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The Incident
This fire involved a microwave. The fire was somewhat limited to the microwave and some surrounding
cabinets, but did a significant amount of smoke and other damage.

The Issue
Discuss the conclusions you can draw by examining the available evidence from the microwave. Also,
discuss what other things, if any, might be reasonable to undertake to continue the examination of this
microwave. Be as specific as you can on what you might do.

The Reason
The client wants to understand the meaning of the evidence and decide how to proceed. How would
you proceed and why? What is the value of the additional evidence you expect to discover.

The Report
Use all of your available knowledge to draw some conclusions about the fire, its origin, and its cause. Of
course, you want to do this within that evidence for which you can form a basis for an opinion and draw
conclusions. Please remember to do just that – draw conclusions! Discuss the issues, any applicable
rules to the analysis of those issues, perform the analysis, and come to conclusions or explain the
additional information you need. Note that I have not told you which side your client is on to help you
ignore any potential pressure that might put on you to head in one direction or another.
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Figure 1

Figure 2
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Figure 3

Figure 4
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Figure 5

Figure 6
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Figure 7

Figure 8
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Figure 9

Figure 10
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Figure 11

Figure 12
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Figure 13

Figure 14
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Figure 15

Figure 16
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Figure 17

Figure 18
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Figure 19

Figure 20
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Figure 21

Figure 22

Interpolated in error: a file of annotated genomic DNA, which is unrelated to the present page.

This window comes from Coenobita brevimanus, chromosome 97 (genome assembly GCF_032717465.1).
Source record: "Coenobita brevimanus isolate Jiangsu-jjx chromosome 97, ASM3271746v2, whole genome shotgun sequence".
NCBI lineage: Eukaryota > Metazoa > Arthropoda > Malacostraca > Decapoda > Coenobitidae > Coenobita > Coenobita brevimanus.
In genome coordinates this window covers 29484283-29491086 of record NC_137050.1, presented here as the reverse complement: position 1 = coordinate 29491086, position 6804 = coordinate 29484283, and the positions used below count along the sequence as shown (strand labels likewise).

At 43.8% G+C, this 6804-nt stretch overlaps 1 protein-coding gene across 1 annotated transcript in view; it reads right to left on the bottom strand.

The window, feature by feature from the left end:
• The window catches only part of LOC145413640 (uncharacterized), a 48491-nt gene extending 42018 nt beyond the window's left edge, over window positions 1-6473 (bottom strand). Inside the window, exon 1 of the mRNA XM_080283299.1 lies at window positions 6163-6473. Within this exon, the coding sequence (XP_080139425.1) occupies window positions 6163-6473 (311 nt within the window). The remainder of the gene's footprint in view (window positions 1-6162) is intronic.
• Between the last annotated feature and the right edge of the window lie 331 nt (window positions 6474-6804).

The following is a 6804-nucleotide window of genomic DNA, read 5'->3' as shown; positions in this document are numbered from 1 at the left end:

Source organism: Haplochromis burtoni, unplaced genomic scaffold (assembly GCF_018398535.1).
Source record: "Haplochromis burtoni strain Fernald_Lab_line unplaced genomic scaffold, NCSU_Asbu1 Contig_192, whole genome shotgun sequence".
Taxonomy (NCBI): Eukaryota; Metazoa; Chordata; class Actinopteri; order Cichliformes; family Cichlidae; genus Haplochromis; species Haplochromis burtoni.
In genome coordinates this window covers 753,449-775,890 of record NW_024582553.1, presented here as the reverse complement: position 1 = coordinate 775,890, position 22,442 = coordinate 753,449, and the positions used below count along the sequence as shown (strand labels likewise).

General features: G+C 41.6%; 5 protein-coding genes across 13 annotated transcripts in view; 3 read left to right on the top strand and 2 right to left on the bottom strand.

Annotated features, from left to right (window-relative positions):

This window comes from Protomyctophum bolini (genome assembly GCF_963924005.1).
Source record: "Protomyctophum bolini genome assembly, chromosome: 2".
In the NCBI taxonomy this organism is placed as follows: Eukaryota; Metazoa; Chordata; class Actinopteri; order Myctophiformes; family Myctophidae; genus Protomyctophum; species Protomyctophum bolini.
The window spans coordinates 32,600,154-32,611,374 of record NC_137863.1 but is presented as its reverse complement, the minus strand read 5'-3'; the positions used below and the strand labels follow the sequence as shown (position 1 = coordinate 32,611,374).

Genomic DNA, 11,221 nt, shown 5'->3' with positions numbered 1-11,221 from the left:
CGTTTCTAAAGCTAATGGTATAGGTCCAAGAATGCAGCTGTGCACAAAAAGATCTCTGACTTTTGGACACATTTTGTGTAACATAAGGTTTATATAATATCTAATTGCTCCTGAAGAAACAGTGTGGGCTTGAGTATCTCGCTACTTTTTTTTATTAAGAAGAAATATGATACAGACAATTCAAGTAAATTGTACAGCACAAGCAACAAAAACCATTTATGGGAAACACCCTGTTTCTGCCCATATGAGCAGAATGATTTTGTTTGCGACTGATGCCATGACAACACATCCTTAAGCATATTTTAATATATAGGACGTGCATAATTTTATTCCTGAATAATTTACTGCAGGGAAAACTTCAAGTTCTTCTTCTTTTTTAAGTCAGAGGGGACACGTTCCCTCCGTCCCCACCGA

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Figure 23

Figure 24
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Figure 25

Figure 26
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Figure 27

Figure 28
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Figure 29

Figure 30
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Figure 31

Figure 32
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Figure 33
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ADDITIONAL INFORMATION
These pictures provide additional information not actually necessary for producing the report, but
helpful in understanding the microwave.

The round device shown in Figure 18 is a small motor that drives a wave stirrer. The rectangular object is
a wave guide. Some explanation of this particular microwave’s approach to heating may assist in the
understanding of these objects.

Microwave energy is essentially line‐of‐site. That is, it is generally considered to travel in a straight line
from its production. It does also reflect, but that is somewhat incidental. This microwave oven produces
microwaves through the magnetron. The magnetron is shown in various views in Figures 1‐4. You did
not previously have photos of the magnetron.

The magnetron is installed with the emitter facing up on the right side of the microwave in the controls
area. This is shown in figures 9 & 10. The produced microwaves travel along the waveguide above the
microwave chamber to essentially the top, center of the oven chamber. The creation and tuning of the
waveguide follows the same physics as production of radio waves.

At the entry into the oven, there is a “wave stirrer” driven by an electric motor, previously mentioned.
On the other end of the motor shaft is the “stirrer.” The stirrer chamber is shown in Figure 7 with the
mica covering and stirrer removed. The stirrer is shown in Figure 8. The idea of the stirrer is to produce
bouncing and reflection of the microwaves in order to more evenly heat the food in the oven chamber.
Otherwise, there would tend to be a hot spot in the center of the oven equating to most of the
microwave energy coming out of the waveguide.

The rectifier and power transistor for the unit are shown in figures 5 & 6. They would have also been
mounted in the control area.
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Figure 34

Figure 35
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Figure 36

Figure 37
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Figure 38

Figure 39
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Figure 40

Figure 41
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Figure 42

Figure 43